Alana: Just tell me you weren’t lying when you said I’m the hottest chick you’ve ever slept with.
Marko: I swear! Gwendolyn may have been tall, but her hips were boyish, not womanly like yours.
Alana: You know, for a pacifist, you sure beg to get stabbed a lot.
Vaughn infuses his story with an interesting cast of supporting characters, all of whom have been granted varying amounts of charm. The Will, described by Hazel as a monster, has so far been a fairly decent guy. He’s a macho Freelancer who has a clear idea of right and wrong, especially during a scene on the planet Sextillion where he struggles with how to come to the aid of a slave. Prince Robot IV is a royal who wants only to return to his pampered existence in the Robot Kingdom where his expecting wife resides. The lively cast is rounded out with a feisty, albeit brutal, Freelancer called the Stalk, and a hipster ghost named Izabel.
Staples, whose work is entirely digital, brings Vaughn’s cast to expressive life. The artist’s character work is astounding and integral to the success of “Saga”. She communicates the tone of the voices Vaughn has given his characters. Whether it is the fear conveyed on Alana’s face when the Stalk faces down with Marko, or the manipulative glare an attendant on Sextillion gives the Will when she asks him if he wants to partake in debauchery, Staples has a masterful grasp of human facial expressions.
Staples is also one of the best colorists in the business. Many of her backgrounds are suggested through simple strokes and lines of color. For example, the backgrounds featured during the opening chapter are exquisite. Little of it appears to be drawn; brushes of color are used to create lights, pipes, drawers, and stairs.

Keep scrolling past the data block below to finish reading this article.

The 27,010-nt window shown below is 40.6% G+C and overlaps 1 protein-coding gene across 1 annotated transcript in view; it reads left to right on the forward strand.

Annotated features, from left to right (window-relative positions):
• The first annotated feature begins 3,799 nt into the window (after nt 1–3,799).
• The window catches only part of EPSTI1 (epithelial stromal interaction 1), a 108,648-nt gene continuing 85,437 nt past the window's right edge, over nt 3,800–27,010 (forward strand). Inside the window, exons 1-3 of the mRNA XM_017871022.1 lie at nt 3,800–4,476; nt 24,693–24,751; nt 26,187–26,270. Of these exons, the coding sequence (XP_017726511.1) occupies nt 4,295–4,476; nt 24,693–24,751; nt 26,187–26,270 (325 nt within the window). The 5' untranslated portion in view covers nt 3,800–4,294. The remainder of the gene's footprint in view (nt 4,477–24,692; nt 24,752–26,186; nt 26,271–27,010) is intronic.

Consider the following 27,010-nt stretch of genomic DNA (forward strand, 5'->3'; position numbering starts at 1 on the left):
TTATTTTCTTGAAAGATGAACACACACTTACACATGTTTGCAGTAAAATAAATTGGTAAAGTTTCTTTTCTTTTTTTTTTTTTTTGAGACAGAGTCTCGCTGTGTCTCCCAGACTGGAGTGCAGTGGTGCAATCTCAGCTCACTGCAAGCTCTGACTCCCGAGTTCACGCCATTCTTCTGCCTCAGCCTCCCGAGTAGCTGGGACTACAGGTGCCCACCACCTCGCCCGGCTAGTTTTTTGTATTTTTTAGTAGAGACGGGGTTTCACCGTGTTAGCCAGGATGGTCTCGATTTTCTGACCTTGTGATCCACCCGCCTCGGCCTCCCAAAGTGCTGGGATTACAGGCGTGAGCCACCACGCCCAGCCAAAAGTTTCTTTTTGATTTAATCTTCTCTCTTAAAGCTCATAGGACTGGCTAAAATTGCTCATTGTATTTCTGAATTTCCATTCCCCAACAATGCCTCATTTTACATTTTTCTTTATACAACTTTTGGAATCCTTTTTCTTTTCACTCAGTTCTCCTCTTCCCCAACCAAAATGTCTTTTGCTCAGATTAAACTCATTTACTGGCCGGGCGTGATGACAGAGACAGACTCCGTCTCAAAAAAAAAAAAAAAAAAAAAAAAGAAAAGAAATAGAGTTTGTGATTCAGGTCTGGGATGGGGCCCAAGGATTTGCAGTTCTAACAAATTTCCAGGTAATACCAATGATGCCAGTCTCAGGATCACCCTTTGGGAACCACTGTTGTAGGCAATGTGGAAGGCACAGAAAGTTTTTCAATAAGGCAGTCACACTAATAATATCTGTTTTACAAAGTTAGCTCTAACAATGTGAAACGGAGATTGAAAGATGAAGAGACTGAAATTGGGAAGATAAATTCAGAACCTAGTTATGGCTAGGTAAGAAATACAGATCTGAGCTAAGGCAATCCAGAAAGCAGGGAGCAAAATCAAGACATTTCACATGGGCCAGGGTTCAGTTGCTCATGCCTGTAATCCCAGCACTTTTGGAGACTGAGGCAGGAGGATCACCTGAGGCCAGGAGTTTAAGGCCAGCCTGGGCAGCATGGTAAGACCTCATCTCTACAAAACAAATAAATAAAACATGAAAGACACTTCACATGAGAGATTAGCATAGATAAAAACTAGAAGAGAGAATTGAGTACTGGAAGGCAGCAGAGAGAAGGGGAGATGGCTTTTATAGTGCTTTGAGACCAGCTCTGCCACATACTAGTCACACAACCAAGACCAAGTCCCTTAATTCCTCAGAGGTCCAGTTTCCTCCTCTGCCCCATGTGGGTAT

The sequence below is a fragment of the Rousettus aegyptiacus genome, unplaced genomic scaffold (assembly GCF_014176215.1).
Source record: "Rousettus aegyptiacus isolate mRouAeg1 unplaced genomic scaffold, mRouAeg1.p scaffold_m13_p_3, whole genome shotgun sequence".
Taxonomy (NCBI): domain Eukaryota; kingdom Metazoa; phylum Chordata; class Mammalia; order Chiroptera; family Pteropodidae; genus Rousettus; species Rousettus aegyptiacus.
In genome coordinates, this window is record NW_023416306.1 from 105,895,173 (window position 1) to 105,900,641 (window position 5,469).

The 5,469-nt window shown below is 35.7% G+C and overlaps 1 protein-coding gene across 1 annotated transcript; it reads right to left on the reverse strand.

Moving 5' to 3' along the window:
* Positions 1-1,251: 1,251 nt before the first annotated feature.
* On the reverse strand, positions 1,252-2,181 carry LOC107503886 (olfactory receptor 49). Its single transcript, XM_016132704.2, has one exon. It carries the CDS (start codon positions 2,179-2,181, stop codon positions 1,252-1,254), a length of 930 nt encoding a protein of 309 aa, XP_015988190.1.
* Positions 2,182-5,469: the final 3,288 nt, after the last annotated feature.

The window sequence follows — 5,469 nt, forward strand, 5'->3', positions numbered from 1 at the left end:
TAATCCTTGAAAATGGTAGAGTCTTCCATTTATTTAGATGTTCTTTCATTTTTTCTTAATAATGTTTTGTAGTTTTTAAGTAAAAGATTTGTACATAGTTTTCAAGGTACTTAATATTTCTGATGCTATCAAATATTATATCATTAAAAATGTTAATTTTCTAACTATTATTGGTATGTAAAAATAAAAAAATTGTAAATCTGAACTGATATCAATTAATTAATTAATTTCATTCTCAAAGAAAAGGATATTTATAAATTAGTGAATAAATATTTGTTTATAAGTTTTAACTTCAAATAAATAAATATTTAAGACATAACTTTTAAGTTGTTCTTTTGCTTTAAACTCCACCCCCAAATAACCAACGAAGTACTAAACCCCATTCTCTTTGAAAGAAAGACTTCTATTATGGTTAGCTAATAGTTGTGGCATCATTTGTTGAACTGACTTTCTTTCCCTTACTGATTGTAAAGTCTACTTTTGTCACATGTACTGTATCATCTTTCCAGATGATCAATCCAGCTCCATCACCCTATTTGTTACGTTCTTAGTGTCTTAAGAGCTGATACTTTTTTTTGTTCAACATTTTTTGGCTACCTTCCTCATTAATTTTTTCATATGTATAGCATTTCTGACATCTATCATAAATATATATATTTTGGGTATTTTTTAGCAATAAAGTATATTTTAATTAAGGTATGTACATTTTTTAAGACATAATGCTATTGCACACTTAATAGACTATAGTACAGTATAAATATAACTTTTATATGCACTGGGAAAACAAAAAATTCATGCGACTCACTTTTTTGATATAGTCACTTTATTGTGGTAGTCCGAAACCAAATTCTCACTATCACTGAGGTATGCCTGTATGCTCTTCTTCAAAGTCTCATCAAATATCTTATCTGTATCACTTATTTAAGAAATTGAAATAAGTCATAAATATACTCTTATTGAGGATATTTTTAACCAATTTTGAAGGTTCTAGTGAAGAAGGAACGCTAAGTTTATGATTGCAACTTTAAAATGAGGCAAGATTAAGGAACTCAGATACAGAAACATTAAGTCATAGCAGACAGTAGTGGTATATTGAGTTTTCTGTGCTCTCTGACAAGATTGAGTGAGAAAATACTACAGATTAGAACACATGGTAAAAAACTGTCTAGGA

Another powerful storytelling element is the narration by Hazel. There is an insightful poignancy to the words of Marko and Alana’s daughter, who we assume is narrating this story as an adult, but it is the way Staples incorporates the handwritten words into the panels that is so effective. They appear curved under the bottom half of Wreath, in the shadow of her mother, or simply alongside the action. Hazel’s words become part of the artwork in a way that makes them impossible to gloss over, and gives them greater magnitude.
Lastly, Staples has brought an immensity to the world and characters of “Saga”. Her designs are as fresh and unexpected as Vaughn’s dialogue. The Stalk is a frightening female-tarantula hybrid, but she’s also dressed in couture. The worlds she creates are filled with futuristic elements and the familiar. Prince Robot IV’s palace is filled with a variety of antlers, which may not bode well for Alana and Marko’s prospects of eluding him.
“Saga” is a near perfect tale of love and adventure that grips you right from the outset. Vaughn and Staples who poured their creative hearts into their work and the result is one of the most engrossing comic books ever published. If that isn’t something special, then I really don’t know what is.
Saga, Volume 1
Written by: Brian K. Vaughn
Art: Fiona Staples
Publisher: Image Comics
Original Publication Date: March 2012
Pages: 160 pages